# Relative velocity of a swimmer

• Balsam
In summary, the person must swim in a direction of [N 35° W] in order to land directly north of their starting position after crossing a river 84m wide with a current moving at a velocity of 0.40m/s[E]. This is because the swimmer's velocity relative to the water must be equal and opposite to the current's velocity in order to remain stationary relative to the earth.
Balsam

## Homework Statement

A person decides to swim across a river 84m wide that has a current moving with a velocity of 0.40m/s[E]. The person swims 0.70m/s[N] relative to the water. In what direction should she swim if she lands at a point directly north of her starting position?

Note: This is part d of the question- in earlier parts we solved for the velocity of the person with respect to the earth: 0.80m/s[N 30° E], time it takes to cross the river: 1.2x10^2s, how far downstream the person will land: 48m.

v=d/t?

## The Attempt at a Solution

I assumed the speed of the person will remain the same: 0.70m/s and the speed and direction of the current will remain constant. I know the person will have to swim in the western direction to so that when the stream pushes them east, they'll land north relative to the starting position. I drew a diagram of this, where the original x and y components are the same(x component is the current's velocity and direction and y component is the swimmer's velocity and direction relative to the water, but the hypotenuse of the right triangle formed by these 2 vectors can be described as having some velocity, with the direction [N θ W], θ being its angle. I tried solving for θ using the tan ratio: tan-1(0.40/0.70)=29.74°. However, the answer in the textbook is [N 35° W]. What did I do wrong?

It sounds like you've drawn the swimmers vector triangle wrong. The hypotenuse is the swimmers velocity relative to the water, (in a NW direction), it's x component is equal and opposite to the waters velocity, and the Y component is of no interest to you (swimmers velocity relative to earth).

billy_joule said:
It sounds like you've drawn the swimmers vector triangle wrong. The hypotenuse is the swimmers velocity relative to the water, (in a NW direction), it's x component is equal and opposite to the waters velocity, and the Y component is of no interest to you (swimmers velocity relative to earth).
Shouldn't the x component be the current? And how do we solve for the angle if we don;t know the y component?

Balsam said:
Shouldn't the x component be the current?
No, for the swimmer to head due north their net (ie relative to earth)x velocity must be zero, so, relative to the water, the swimmers x velocity needs to cancel the waters x velocity so should be equal and opposite.
Like running on a treadmill, you must run in the opposite direction to the belt to remain stationary relative to earth.

And how do we solve for the angle if we don;t know the y component?
We know two sides (opposite & hypotenuse) so can solve for theta.

This does work to match the answer in the text but why is the swimmers speed only .7 m/s on the hypotenuse when before they could swim that fast due north? This means they are now only swimming .6 m/s north.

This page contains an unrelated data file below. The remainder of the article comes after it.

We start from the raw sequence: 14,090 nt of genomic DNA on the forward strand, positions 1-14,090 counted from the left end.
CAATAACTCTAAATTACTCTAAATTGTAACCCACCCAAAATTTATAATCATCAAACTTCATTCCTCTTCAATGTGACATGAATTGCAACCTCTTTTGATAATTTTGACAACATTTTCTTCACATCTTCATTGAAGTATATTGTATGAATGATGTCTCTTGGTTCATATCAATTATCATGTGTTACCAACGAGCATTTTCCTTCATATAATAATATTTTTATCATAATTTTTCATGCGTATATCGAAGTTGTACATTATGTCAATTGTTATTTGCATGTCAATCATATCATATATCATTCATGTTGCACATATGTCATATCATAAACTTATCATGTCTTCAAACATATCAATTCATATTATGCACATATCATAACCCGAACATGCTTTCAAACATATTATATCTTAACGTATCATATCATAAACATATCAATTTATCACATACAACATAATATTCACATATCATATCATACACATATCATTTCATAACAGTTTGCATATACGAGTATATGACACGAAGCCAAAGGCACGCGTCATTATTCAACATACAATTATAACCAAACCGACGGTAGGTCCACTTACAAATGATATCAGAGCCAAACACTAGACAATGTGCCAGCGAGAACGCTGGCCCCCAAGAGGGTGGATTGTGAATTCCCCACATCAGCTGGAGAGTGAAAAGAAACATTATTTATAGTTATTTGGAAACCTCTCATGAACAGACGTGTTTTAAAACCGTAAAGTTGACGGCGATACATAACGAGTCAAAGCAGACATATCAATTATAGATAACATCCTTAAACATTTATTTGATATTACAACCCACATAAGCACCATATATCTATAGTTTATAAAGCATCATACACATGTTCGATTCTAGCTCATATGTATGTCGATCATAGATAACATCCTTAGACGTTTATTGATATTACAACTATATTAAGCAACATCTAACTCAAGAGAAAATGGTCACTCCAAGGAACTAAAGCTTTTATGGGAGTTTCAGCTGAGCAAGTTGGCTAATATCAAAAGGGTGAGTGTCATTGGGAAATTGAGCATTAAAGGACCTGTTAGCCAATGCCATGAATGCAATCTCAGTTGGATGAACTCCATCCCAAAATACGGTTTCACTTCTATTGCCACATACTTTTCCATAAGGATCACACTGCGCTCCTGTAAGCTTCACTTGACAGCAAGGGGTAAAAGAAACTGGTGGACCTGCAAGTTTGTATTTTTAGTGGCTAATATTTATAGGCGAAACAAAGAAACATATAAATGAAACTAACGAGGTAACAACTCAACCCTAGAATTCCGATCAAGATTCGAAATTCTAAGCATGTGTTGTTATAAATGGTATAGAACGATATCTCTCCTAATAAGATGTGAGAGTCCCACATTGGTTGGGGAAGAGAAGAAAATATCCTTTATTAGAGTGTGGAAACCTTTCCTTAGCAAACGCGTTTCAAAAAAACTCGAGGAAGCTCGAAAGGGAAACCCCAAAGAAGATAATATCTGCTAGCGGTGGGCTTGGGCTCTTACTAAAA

Iragc said:
This does work to match the answer in the text but why is the swimmers speed only .7 m/s on the hypotenuse when before they could swim that fast due north? This means they are now only swimming .6 m/s north.
The swimmer's speed is always .7m/s relative to the water, no matter in which direction she heads.
It was initially given as .7m/s N relative to the water because in some earlier part of the question that was how she chose to swim. But in that part her velocity relative to the bank was somewhat to the E because of the current.
She now wishes to swim in such a direction relative to the water that her velocity relative to the bank is due N. Since some of her velocity will go into opposing the current, her northerly speed is reduced.

## What is relative velocity of a swimmer?

Relative velocity of a swimmer is the speed at which the swimmer moves relative to their surroundings, taking into account both their own speed and the speed of the water they are swimming in.

## How is relative velocity of a swimmer calculated?

Relative velocity of a swimmer can be calculated by subtracting their own velocity from the velocity of the water they are swimming in. This can be represented by the equation V(swimmer) = V(water) - V(swimmer).

## What factors affect the relative velocity of a swimmer?

The relative velocity of a swimmer can be affected by several factors, including the swimmer's own speed and technique, the current and temperature of the water, and any external forces such as wind or waves.

## How does relative velocity differ from absolute velocity?

Relative velocity takes into account the movement of the swimmer relative to their surroundings, while absolute velocity only measures the speed of the swimmer in a straight line. Relative velocity is also affected by external factors, while absolute velocity remains constant.

## Why is understanding relative velocity important for swimmers?

Understanding relative velocity is important for swimmers because it allows them to adapt their technique and speed to the conditions of the water they are swimming in. It also helps swimmers to conserve energy and swim more efficiently by using the natural movement of the water to their advantage.

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